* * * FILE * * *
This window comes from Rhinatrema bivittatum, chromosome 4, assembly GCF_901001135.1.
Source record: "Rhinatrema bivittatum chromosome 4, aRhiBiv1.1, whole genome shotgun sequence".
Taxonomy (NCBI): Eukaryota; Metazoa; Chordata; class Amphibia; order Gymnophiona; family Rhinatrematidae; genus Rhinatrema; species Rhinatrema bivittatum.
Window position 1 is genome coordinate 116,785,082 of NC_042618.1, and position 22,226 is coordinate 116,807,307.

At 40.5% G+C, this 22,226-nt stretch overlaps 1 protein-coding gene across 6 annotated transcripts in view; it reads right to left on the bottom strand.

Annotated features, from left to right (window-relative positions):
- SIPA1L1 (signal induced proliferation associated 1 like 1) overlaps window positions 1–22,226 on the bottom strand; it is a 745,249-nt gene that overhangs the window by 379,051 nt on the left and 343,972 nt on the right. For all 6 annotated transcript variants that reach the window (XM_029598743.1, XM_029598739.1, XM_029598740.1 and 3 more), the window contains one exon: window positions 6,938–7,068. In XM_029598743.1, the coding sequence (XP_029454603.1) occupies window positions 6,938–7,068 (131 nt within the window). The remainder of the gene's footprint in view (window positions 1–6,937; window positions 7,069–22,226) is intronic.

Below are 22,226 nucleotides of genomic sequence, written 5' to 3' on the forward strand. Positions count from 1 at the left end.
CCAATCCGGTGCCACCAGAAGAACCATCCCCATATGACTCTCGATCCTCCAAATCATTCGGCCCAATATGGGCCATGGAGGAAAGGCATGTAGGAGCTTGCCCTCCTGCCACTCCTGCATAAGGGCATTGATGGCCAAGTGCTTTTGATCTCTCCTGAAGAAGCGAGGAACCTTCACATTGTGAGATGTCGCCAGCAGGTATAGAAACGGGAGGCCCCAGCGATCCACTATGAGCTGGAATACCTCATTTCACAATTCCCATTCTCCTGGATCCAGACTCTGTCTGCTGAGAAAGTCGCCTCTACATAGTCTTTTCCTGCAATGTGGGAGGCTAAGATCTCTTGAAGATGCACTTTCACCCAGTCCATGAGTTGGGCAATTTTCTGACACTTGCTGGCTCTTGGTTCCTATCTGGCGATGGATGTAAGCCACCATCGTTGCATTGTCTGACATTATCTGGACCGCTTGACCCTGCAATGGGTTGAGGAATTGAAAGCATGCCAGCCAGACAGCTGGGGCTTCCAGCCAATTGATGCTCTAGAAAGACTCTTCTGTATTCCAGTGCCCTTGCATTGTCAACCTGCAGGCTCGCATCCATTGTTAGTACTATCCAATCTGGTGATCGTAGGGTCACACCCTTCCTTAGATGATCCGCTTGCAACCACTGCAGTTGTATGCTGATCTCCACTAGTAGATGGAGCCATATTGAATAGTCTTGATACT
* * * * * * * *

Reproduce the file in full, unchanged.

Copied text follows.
This window comes from Rhinatrema bivittatum, chromosome 4, assembly GCF_901001135.1.
Source record: "Rhinatrema bivittatum chromosome 4, aRhiBiv1.1, whole genome shotgun sequence".
Taxonomy (NCBI): Eukaryota; Metazoa; Chordata; class Amphibia; order Gymnophiona; family Rhinatrematidae; genus Rhinatrema; species Rhinatrema bivittatum.
Window position 1 is genome coordinate 116,785,082 of NC_042618.1, and position 22,226 is coordinate 116,807,307.

At 40.5% G+C, this 22,226-nt stretch overlaps 1 protein-coding gene across 6 annotated transcripts in view; it reads right to left on the bottom strand.

Annotated features, from left to right (window-relative positions):
- SIPA1L1 (signal induced proliferation associated 1 like 1) overlaps window positions 1–22,226 on the bottom strand; it is a 745,249-nt gene that overhangs the window by 379,051 nt on the left and 343,972 nt on the right. For all 6 annotated transcript variants that reach the window (XM_029598743.1, XM_029598739.1, XM_029598740.1 and 3 more), the window contains one exon: window positions 6,938–7,068. In XM_029598743.1, the coding sequence (XP_029454603.1) occupies window positions 6,938–7,068 (131 nt within the window). The remainder of the gene's footprint in view (window positions 1–6,937; window positions 7,069–22,226) is intronic.

Below are 22,226 nucleotides of genomic sequence, written 5' to 3' on the forward strand. Positions count from 1 at the left end.
CCAATCCGGTGCCACCAGAAGAACCATCCCCATATGACTCTCGATCCTCCAAATCATTCGGCCCAATATGGGCCATGGAGGAAAGGCATGTAGGAGCTTGCCCTCCTGCCACTCCTGCATAAGGGCATTGATGGCCAAGTGCTTTTGATCTCTCCTGAAGAAGCGAGGAACCTTCACATTGTGAGATGTCGCCAGCAGGTATAGAAACGGGAGGCCCCAGCGATCCACTATGAGCTGGAATACCTCATTTCACAATTCCCATTCTCCTGGATCCAGACTCTGTCTGCTGAGAAAGTCGCCTCTACATAGTCTTTTCCTGCAATGTGGGAGGCTAAGATCTCTTGAAGATGCACTTTCACCCAGTCCATGAGTTGGGCAATTTTCTGACACTTGCTGGCTCTTGGTTCCTATCTGGCGATGGATGTAAGCCACCATCGTTGCATTGTCTGACATTATCTGGACCGCTTGACCCTGCAATGGGTTGAGGAATTGAAAGCATGCCAGCCAGACAGCTGGGGCTTCCAGCCAATTGATGCTCTAGAAAGACTCTTCTGTATTCCAGTGCCCTTGCATTGTCAACCTGCAGGCTCGCATCCATTGTTAGTACTATCCAATCTGGTGATCGTAGGGTCACACCCTTCCTTAGATGATCCGCTTGCAACCACTGCAGTTGTATGCTGATCTCCACTAGTAGATGGAGCCATATTGAATAGTCTTGATACT